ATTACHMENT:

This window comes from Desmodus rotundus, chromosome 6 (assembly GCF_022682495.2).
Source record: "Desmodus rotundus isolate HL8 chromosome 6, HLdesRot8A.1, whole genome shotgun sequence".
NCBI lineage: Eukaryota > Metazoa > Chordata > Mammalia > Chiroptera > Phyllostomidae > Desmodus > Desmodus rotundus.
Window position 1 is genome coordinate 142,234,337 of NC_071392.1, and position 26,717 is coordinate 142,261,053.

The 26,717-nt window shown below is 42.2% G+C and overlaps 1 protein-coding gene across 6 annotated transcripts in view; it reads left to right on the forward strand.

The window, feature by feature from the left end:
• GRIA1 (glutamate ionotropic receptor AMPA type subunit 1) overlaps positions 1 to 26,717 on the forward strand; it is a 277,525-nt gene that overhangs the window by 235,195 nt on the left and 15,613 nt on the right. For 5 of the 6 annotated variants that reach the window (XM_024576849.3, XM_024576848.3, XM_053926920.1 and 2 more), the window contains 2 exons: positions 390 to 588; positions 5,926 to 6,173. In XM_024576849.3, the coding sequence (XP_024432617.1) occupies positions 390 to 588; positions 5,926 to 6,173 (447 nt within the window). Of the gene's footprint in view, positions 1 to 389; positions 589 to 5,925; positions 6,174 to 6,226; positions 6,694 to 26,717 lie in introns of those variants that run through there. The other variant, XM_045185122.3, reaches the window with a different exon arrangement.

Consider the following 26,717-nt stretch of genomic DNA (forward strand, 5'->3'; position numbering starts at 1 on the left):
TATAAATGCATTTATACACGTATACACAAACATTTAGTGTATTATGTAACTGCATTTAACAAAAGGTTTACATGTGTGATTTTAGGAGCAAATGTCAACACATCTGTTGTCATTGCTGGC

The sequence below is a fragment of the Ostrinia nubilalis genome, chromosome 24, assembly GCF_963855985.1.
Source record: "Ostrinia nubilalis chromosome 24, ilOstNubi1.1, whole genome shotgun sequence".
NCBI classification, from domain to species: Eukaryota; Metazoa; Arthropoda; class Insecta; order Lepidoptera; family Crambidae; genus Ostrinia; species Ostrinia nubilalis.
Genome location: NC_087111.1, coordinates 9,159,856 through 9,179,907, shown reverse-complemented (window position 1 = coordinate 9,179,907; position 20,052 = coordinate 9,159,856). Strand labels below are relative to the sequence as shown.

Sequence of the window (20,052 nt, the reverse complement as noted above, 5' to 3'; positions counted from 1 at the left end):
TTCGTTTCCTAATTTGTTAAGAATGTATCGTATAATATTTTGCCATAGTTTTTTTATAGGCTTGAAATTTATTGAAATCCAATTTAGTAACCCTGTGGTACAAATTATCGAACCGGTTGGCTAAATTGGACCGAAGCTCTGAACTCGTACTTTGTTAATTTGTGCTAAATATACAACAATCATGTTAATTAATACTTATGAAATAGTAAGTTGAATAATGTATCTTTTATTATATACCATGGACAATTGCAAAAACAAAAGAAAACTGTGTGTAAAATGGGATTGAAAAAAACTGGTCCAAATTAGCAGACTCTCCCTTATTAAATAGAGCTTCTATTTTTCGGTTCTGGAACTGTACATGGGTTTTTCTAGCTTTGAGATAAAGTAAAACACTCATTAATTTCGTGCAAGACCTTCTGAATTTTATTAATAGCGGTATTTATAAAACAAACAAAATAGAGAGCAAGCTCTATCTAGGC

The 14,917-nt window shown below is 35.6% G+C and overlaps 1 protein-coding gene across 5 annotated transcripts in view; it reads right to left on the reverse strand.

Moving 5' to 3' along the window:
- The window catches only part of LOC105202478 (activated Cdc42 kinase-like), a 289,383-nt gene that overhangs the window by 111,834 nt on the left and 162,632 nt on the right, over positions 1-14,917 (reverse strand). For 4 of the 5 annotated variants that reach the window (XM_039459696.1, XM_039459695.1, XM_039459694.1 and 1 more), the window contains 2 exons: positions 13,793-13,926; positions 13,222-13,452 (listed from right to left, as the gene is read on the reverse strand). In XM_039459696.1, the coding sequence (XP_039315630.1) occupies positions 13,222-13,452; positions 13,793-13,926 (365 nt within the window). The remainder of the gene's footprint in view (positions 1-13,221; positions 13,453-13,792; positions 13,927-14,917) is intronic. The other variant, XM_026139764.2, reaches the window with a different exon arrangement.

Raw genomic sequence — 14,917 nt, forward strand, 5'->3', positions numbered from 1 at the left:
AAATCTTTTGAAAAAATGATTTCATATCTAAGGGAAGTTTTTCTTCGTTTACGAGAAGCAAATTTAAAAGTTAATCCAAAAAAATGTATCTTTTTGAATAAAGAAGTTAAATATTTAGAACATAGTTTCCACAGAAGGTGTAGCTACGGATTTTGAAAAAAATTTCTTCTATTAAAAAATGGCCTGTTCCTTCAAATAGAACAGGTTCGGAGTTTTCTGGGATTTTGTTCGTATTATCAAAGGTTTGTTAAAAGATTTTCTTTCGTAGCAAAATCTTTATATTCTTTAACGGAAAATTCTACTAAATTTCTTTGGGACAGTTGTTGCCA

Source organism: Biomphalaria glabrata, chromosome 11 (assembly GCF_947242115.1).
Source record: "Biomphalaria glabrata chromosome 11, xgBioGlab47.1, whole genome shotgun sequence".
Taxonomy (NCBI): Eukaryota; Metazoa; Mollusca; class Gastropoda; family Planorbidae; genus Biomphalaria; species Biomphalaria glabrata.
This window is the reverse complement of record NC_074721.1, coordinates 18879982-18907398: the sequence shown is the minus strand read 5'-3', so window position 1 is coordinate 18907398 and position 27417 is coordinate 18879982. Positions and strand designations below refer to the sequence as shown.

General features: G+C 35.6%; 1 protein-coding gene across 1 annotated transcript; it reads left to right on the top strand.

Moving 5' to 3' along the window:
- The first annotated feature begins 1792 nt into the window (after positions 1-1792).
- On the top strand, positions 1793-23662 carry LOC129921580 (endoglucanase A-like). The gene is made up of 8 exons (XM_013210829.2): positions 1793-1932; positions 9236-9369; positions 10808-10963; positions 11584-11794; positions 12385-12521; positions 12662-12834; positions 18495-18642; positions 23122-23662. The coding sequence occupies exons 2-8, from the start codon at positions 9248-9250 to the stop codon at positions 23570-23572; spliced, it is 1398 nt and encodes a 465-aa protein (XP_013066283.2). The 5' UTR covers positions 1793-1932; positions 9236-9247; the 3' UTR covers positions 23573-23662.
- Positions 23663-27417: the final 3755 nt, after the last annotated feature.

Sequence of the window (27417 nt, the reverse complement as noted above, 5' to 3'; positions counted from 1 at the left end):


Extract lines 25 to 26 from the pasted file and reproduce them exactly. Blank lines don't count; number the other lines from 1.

General features: G+C 35.6%; 1 protein-coding gene across 1 annotated transcript; it reads left to right on the top strand.

Moving 5' to 3' along the window: